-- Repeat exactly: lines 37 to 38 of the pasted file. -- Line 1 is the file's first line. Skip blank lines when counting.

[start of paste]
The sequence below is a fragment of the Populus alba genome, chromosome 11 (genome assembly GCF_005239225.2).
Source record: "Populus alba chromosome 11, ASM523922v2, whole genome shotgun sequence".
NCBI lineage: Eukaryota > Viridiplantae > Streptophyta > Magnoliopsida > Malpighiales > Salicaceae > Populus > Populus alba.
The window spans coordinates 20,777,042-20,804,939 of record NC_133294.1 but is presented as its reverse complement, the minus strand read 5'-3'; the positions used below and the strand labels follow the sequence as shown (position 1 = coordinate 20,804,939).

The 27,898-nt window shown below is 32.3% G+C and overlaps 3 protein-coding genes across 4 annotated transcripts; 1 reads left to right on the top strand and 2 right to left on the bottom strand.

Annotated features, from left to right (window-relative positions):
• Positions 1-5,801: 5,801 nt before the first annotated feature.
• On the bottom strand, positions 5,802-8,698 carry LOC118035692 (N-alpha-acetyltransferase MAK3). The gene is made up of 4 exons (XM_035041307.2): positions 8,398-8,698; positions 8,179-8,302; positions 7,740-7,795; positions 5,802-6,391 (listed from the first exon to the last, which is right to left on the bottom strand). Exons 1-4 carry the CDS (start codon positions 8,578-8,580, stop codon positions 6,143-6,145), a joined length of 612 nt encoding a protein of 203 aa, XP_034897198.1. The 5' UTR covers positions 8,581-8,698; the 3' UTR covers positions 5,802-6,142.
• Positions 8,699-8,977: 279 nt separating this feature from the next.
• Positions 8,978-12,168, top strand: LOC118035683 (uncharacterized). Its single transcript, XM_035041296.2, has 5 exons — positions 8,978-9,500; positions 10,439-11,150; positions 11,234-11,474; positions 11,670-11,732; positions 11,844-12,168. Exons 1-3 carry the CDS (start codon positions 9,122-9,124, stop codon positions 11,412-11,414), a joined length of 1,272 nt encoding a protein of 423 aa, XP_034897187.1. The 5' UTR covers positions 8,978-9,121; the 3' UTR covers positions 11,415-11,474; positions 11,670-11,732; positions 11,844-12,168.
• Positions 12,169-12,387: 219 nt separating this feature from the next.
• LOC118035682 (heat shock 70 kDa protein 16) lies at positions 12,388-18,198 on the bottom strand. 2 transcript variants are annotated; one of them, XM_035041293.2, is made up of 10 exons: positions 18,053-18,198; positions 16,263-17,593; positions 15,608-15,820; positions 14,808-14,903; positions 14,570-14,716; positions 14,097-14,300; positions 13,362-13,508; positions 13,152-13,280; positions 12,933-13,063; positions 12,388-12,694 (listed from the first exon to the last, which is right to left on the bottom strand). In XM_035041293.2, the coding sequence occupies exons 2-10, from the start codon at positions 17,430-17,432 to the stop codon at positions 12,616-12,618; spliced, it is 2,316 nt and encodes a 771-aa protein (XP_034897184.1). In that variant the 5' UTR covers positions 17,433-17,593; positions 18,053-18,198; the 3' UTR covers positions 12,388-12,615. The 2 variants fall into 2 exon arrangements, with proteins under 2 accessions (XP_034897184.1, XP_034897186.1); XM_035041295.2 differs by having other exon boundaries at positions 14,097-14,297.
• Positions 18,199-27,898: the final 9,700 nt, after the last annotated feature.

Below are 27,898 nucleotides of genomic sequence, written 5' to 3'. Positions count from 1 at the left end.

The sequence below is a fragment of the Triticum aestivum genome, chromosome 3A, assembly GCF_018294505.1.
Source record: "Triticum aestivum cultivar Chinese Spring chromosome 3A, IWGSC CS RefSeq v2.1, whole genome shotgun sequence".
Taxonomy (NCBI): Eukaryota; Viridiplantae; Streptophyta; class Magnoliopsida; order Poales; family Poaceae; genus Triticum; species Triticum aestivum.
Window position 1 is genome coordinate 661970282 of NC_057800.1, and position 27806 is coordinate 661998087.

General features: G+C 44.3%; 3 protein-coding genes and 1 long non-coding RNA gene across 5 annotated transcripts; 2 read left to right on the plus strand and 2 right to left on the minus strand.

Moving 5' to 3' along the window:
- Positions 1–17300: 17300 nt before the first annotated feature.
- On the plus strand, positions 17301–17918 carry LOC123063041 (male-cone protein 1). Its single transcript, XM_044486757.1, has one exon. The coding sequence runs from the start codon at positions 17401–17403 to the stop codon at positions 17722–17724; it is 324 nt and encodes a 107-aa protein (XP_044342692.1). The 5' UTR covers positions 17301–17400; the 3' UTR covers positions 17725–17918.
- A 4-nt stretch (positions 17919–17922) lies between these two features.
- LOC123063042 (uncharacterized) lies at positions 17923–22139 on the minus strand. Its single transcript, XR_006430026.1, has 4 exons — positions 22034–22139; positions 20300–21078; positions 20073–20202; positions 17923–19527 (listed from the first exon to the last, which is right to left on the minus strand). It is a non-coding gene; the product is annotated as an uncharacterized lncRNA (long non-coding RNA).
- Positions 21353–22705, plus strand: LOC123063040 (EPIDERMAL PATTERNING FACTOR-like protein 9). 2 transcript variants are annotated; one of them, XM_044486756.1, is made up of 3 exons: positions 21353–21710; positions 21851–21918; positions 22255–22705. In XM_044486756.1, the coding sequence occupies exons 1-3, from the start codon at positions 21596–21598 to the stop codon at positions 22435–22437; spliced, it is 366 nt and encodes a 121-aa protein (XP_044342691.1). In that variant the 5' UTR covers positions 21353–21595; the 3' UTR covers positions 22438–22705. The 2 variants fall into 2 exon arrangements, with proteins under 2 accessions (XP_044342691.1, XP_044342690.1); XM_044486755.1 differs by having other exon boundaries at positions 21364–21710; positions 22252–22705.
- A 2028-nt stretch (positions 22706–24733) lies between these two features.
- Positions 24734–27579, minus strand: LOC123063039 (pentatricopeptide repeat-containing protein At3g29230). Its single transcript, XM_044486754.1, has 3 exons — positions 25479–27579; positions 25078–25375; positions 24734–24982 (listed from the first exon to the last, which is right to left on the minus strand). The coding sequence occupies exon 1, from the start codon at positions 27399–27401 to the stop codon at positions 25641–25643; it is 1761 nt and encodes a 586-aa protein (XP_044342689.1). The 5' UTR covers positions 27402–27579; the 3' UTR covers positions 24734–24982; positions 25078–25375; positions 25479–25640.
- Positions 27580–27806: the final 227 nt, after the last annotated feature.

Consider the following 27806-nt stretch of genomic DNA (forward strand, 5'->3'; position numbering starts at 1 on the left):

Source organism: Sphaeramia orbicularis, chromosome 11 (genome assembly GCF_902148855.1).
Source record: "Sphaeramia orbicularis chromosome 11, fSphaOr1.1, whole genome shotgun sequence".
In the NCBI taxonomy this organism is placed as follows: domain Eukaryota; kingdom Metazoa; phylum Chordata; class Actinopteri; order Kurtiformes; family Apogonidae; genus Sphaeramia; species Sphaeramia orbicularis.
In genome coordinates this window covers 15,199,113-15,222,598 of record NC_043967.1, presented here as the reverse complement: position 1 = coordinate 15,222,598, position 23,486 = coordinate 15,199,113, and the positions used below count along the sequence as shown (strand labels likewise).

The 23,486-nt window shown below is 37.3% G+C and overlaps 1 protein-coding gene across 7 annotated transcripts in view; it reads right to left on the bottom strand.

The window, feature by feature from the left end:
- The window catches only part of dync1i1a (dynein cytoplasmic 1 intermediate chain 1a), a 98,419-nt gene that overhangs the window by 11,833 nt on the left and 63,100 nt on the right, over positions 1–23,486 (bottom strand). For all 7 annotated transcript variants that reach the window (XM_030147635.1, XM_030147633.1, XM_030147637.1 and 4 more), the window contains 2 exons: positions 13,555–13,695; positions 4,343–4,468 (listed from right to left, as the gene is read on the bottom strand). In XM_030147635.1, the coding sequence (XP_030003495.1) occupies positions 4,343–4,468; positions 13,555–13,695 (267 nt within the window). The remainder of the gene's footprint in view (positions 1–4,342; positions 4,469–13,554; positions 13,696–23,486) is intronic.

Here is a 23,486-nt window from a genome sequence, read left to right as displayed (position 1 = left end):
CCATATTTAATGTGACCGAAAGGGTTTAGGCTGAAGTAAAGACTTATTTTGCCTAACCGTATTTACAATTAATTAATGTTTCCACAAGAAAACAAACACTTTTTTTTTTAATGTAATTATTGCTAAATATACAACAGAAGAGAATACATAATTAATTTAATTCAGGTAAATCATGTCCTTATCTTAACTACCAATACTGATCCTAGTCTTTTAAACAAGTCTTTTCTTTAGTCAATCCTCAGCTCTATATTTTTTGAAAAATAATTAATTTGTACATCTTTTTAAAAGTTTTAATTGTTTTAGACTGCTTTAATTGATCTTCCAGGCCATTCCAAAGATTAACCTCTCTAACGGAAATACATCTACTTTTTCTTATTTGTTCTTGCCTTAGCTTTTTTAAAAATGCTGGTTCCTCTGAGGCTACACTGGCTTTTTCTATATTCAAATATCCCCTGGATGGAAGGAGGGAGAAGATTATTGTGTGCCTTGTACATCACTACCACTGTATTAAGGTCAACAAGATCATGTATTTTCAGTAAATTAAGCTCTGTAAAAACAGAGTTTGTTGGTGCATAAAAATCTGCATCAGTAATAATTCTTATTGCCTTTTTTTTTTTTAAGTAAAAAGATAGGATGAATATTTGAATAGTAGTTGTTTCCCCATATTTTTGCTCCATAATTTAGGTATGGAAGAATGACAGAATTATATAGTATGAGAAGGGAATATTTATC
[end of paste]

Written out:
Here is a 23,486-nt window from a genome sequence, read left to right as displayed (position 1 = left end):
CCATATTTAATGTGACCGAAAGGGTTTAGGCTGAAGTAAAGACTTATTTTGCCTAACCGTATTTACAATTAATTAATGTTTCCACAAGAAAACAAACACTTTTTTTTTTAATGTAATTATTGCTAAATATACAACAGAAGAGAATACATAATTAATTTAATTCAGGTAAATCATGTCCTTATCTTAACTACCAATACTGATCCTAGTCTTTTAAACAAGTCTTTTCTTTAGTCAATCCTCAGCTCTATATTTTTTGAAAAATAATTAATTTGTACATCTTTTTAAAAGTTTTAATTGTTTTAGACTGCTTTAATTGATCTTCCAGGCCATTCCAAAGATTAACCTCTCTAACGGAAATACATCTACTTTTTCTTATTTGTTCTTGCCTTAGCTTTTTTAAAAATGCTGGTTCCTCTGAGGCTACACTGGCTTTTTCTATATTCAAATATCCCCTGGATGGAAGGAGGGAGAAGATTATTGTGTGCCTTGTACATCACTACCACTGTATTAAGGTCAACAAGATCATGTATTTTCAGTAAATTAAGCTCTGTAAAAACAGAGTTTGTTGGTGCATAAAAATCTGCATCAGTAATAATTCTTATTGCCTTTTTTTTTTTTAAGTAAAAAGATAGGATGAATATTTGAATAGTAGTTGTTTCCCCATATTTTTGCTCCATAATTTAGGTATGGAAGAATGACAGAATTATATAGTATGAGAAGGGAATATTTATC